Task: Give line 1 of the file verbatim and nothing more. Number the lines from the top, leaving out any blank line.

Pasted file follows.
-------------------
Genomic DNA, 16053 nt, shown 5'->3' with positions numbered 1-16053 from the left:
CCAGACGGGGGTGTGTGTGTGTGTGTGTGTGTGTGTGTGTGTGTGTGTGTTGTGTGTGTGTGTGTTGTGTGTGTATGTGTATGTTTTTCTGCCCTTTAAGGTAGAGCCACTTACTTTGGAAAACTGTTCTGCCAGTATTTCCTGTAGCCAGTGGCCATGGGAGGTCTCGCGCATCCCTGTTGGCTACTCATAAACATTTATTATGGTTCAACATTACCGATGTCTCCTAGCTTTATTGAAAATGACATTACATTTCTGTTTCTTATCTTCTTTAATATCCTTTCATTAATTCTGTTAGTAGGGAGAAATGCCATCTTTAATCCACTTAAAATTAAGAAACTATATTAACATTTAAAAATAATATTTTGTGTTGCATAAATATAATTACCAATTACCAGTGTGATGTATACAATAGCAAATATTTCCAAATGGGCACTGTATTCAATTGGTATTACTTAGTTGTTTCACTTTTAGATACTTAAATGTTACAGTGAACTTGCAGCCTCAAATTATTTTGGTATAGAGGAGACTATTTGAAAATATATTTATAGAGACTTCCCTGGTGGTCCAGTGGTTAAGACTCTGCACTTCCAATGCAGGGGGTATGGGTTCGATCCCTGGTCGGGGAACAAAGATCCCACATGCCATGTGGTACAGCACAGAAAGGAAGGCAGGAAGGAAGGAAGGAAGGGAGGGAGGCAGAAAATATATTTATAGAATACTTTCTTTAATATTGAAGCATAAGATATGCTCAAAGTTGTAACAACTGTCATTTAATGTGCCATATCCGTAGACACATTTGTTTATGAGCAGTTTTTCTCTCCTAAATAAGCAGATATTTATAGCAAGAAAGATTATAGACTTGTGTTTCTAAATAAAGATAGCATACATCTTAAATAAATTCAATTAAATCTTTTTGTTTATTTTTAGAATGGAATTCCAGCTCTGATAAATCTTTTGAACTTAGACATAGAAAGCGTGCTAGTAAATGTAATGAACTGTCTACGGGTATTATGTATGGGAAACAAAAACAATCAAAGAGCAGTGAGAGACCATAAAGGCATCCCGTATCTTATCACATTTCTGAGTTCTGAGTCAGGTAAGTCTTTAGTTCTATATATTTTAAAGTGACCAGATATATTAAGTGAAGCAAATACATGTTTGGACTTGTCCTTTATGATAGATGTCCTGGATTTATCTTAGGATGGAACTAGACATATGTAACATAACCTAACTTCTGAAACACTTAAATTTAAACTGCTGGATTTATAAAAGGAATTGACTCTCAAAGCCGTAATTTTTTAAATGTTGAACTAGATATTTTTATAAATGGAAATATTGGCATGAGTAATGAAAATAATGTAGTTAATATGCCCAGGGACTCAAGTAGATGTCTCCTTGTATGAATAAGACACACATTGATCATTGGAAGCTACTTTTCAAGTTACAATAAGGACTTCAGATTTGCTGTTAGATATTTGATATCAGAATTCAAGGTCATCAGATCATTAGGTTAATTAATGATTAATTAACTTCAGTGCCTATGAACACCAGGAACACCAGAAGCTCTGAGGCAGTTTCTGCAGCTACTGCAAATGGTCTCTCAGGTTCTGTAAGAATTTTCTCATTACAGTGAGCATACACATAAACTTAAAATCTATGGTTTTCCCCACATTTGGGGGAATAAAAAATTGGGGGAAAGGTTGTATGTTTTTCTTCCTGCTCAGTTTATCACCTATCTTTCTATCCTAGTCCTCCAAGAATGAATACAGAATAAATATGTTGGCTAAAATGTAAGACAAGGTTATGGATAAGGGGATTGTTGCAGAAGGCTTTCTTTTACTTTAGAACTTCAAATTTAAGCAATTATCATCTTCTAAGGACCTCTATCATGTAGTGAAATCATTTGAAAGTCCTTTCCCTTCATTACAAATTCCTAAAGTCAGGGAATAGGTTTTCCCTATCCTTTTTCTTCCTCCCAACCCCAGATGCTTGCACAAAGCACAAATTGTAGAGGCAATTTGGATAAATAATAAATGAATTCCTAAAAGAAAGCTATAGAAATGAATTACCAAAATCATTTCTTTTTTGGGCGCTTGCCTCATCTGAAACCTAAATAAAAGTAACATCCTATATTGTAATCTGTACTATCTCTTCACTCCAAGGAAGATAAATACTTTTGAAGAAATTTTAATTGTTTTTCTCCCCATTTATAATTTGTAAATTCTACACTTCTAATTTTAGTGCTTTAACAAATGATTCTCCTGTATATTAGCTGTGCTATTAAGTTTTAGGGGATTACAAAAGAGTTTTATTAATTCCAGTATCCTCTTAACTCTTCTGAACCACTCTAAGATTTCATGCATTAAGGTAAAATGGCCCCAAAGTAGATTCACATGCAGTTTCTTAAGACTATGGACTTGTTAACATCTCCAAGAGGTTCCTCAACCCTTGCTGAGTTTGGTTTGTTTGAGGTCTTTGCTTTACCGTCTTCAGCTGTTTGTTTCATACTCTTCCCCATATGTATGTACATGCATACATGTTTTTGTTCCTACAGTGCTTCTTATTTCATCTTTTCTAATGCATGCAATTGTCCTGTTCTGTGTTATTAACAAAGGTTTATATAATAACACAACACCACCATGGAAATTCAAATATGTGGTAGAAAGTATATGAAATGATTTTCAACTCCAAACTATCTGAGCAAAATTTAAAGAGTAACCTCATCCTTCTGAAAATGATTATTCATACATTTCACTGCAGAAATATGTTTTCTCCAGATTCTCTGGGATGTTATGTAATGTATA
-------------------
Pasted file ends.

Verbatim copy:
Genomic DNA, 16053 nt, shown 5'->3' with positions numbered 1-16053 from the left: